Profile by Glenn Olsen : One of the several birds that I anxiously look forward to the return of in the fall is the Yellow-bellied Sapsucker. For me, these birds herald the coming cooler fall and winter weather. Early arrivals begin showing up in our area in early October and their numbers increase thereafter becoming common to abundant in the winter.
If you find the information on BirdWeb useful, please consider supporting Seattle Audubon. Yellow-bellied Sapsucker Sphyrapicus varius. Order: Piciformes Most birds in this group are adapted for climbing and perching in trees and range widely in size.
The Red-breasted Sapsucker Sphyrapicus ruber and the Red-naped Sapsucker Sphyrapicus nuchalis were considered different forms of the Yellow-bellied Sapsucker Sphyrapicus varius until when they were split into separate species. They are called sapsuckers because they create sap wells in the bark of woody plants and feed on that sap. The bird shown above arrived at my house at the end of October, a new species for my yard list!
All rights reserved. The only sapsucker normally found in the boreal and eastern parts of the continent, this species is our most highly migratory woodpecker. Monotypic smaller, darker resident birds in southern Appalachians sometimes separated as appalachiensis.
This species is one of more than 30 birds selected for in-depth profiles. Many people think the Yellow-bellied Sapsucker is a mythical bird because its name is often used to parody bird names. It is not only real, it is in some ways a keystone species.
The Introduction Article is just the first of 11 articles in each species account that provide life history information for the species. The remaining articles provide detailed information regarding distribution, migration, habitat, diet, sounds, behavior, breeding, current population status and conservation. Written and continually updated by acknowledged experts on each species, Birds of North America accounts include a comprehensive bibliography of published research on the species.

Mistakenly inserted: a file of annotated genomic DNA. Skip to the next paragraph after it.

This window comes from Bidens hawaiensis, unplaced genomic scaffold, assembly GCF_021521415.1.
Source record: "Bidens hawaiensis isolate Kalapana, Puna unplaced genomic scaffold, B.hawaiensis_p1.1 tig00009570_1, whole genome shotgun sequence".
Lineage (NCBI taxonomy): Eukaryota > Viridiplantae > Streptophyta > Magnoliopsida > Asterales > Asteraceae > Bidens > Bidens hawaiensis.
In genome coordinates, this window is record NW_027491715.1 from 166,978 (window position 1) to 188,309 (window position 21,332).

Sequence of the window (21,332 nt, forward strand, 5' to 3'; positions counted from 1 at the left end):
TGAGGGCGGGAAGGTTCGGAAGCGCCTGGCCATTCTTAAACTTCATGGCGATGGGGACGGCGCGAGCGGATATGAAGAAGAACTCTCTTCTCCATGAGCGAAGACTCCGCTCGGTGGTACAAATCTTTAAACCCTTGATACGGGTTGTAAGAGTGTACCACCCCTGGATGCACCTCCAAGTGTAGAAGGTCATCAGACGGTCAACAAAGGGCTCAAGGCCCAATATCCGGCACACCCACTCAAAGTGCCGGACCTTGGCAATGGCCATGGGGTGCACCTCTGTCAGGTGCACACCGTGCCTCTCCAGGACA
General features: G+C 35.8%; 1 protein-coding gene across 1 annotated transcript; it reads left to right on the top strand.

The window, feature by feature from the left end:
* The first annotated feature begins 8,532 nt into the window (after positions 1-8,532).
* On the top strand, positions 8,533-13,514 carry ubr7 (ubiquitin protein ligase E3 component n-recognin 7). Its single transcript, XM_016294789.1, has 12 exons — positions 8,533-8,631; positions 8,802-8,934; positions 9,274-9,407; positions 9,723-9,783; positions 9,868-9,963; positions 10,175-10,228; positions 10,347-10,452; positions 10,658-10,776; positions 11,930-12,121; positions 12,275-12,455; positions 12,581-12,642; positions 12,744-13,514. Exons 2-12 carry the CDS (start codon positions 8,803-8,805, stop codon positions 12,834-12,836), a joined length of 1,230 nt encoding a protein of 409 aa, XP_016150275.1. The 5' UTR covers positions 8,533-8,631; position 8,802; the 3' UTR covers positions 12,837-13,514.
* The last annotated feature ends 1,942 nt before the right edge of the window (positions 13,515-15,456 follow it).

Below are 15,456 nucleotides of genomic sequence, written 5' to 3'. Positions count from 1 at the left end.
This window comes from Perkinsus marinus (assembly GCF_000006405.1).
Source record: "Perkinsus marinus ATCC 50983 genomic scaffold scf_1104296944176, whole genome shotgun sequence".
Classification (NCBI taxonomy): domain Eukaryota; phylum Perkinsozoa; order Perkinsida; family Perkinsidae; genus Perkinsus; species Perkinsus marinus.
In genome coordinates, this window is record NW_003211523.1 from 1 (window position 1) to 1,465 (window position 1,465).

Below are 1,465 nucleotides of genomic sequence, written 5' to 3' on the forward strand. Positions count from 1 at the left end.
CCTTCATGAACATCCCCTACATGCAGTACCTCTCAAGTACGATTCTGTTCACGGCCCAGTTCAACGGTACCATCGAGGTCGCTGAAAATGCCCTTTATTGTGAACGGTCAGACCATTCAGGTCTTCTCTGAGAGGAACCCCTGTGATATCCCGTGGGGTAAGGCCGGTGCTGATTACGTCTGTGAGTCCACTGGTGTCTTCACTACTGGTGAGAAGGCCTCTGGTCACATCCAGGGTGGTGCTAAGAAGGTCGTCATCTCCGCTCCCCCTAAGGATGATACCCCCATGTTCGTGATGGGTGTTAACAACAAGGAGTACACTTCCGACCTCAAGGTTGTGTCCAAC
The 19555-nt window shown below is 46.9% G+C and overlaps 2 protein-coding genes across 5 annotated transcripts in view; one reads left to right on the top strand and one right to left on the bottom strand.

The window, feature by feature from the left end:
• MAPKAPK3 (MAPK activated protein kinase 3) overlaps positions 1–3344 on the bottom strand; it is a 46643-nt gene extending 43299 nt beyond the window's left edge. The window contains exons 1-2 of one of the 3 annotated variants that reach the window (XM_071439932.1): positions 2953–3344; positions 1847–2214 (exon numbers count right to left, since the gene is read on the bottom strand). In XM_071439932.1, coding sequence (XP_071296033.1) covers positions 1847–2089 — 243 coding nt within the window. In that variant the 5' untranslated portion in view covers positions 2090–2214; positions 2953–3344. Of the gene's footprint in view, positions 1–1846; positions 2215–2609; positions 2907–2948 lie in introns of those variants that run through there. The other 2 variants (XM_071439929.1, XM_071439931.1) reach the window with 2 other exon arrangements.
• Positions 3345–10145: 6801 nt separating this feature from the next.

The yellow-bellied sapsucker Sphyrapicus varius is a medium-sized woodpecker that breeds in Canada and the north-northeastern United States. The yellow-bellied sapsucker is one of four species in the genus Sphyrapicus. The specific varius is Latin for "diverse".
Drills tiny holes in tree bark, usually in neatly spaced rows, and then returns to them periodically to feed on the sap that oozes out. Also eats bits of cambium and other tree tissues, as well as insects that are attracted to the sap. Besides drilling sap wells, also gleans insects from tree trunks in more typical woodpecker fashion, and sallies out to catch insects in the air. Berries and fruits are eaten at all seasons, and birds may concentrate in fruiting wild trees in winter.
Photos we are missing. The Yellow-bellied Sapsucker has an an enormous range reaching up to generally 4. This bird can be found throughout North America and in many areas of Central America and the Carribean.
Our website needs an upgrade! Sapsuckers drill small holes in the bark of favored trees, then return again and again to eat the sap that flows out. And hummingbirds, kinglets, and warblers come to the sap wells to eat the insects trapped in the sap. Although a sapsucker - like this Red-breasted Sapsucker - may suck a tree's